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It's Not Easy Being Shy

Tuesday, January 18, 2005; Page HE03

"Nurturing the Shy Child: Practical Help for Raising Confident and Socially Skilled Kids and Teens" by Barbara G. Markway and Gregory P. Markway (Thomas Dunne Books)

In this scale-model variation on their 2001 adult social anxiety primer ("Painfully Shy: How to Overcome Social Anxiety and Reclaim Your Life"), Missouri-based husband-and-wife psychotherapists Barbara and Gregory Markway make a persuasive case that children's extreme shyness is disabling but highly treatable. Such shyness can range in form from a reluctance to join in play with other kids to throwing a tantrum at the prospect of attending a social event.

To their credit, the Markways place do-it-yourself steps by parents before professional counseling and even further ahead of drugs. But they offer plenty of resources for further help if it's needed, including questionnaires and checklists that could provide useful background to a counselor.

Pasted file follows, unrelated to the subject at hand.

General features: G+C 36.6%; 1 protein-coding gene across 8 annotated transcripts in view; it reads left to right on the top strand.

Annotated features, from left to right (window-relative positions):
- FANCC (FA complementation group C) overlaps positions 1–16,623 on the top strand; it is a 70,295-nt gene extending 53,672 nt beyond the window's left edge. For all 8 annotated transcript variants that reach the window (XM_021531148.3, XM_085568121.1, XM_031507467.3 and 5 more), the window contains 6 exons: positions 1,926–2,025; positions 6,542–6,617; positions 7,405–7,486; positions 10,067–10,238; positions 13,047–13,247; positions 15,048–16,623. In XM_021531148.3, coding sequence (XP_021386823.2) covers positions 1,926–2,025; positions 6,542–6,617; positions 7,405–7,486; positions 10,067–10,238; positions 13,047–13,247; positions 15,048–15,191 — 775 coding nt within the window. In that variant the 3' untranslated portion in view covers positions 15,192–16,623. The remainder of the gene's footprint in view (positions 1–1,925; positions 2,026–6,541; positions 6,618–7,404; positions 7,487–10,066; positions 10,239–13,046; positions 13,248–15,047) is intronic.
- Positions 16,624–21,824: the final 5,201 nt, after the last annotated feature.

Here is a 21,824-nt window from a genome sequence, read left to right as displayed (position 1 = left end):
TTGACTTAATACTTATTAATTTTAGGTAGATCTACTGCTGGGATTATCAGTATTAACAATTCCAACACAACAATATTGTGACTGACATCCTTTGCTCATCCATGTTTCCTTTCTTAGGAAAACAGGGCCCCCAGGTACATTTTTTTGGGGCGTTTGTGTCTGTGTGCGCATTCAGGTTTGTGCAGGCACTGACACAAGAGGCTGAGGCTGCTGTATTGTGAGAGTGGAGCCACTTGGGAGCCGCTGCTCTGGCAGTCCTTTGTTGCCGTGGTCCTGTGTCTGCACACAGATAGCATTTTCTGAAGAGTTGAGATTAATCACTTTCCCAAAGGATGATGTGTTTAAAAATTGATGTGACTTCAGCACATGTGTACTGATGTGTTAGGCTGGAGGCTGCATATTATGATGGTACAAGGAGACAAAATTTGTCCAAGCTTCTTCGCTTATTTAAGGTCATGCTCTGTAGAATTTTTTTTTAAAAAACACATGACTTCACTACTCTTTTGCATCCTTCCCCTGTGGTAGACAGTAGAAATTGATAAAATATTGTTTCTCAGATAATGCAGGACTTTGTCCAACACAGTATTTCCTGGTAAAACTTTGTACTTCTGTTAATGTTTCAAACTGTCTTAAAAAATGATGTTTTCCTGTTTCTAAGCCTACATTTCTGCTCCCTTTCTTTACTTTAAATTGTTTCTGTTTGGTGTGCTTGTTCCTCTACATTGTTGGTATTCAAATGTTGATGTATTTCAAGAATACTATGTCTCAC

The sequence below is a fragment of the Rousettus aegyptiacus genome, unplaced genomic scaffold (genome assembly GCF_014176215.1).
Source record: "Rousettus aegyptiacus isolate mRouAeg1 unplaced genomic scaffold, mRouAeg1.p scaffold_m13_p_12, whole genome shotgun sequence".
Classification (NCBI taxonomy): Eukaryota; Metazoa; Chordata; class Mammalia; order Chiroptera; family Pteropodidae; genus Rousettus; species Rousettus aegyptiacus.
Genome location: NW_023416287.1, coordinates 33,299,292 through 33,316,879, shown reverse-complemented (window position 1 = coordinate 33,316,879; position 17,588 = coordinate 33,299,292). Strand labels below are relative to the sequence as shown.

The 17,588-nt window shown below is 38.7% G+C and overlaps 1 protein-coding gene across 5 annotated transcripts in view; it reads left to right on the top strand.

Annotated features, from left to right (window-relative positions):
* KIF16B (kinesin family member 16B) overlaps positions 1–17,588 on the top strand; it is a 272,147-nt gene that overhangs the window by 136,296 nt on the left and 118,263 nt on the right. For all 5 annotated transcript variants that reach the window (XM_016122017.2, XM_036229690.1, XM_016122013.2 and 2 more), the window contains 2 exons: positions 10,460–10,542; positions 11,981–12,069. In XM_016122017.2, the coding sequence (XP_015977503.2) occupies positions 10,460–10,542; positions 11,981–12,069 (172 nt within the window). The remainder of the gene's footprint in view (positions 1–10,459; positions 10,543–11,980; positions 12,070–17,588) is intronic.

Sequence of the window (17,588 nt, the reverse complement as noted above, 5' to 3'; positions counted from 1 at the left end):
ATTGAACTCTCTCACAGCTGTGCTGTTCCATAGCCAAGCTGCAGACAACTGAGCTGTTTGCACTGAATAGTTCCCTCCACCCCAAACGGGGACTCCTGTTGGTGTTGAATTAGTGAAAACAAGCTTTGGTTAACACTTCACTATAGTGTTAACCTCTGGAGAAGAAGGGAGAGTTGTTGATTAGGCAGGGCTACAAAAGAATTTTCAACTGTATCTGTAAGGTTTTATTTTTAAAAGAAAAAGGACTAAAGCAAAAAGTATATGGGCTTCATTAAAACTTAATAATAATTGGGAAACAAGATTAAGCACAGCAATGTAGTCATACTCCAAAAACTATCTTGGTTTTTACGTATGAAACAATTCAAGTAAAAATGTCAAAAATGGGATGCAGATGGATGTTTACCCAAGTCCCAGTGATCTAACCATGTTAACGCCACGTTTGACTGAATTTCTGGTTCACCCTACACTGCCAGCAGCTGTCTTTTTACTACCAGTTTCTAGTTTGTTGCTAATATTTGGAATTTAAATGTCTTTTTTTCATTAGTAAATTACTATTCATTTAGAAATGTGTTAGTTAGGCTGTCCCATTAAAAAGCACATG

While the Markways assure parents early on that we are not to blame for our kids' social anxiety, they argue persuasively that we contribute to the problem. In a valuable chapter titled "Laying the Foundation," they detail some of the ways: We overprotect our kids, we don't listen to them and we visit our own unresolved anxiety issues on them.

While they mainly focus on social anxiety, the Markways also include chapters on more-serious problems including selective mutism (choosing not to speak in certain situations), school anxiety (which can be so extreme that kids refuse to go) and conditions such as obsessive-compulsive disorder. They also suggest that their strategies for developing social skills might also work for kids who are not particularly shy or anxious.

It's easy to dismiss books like "Nurturing the Shy Child" as the kind of stuff that everybody already knows. But the Markways make a strong case that you don't really know what your kids are going through, and that presuming that you do may make matters worse.

-- Gregory Mott

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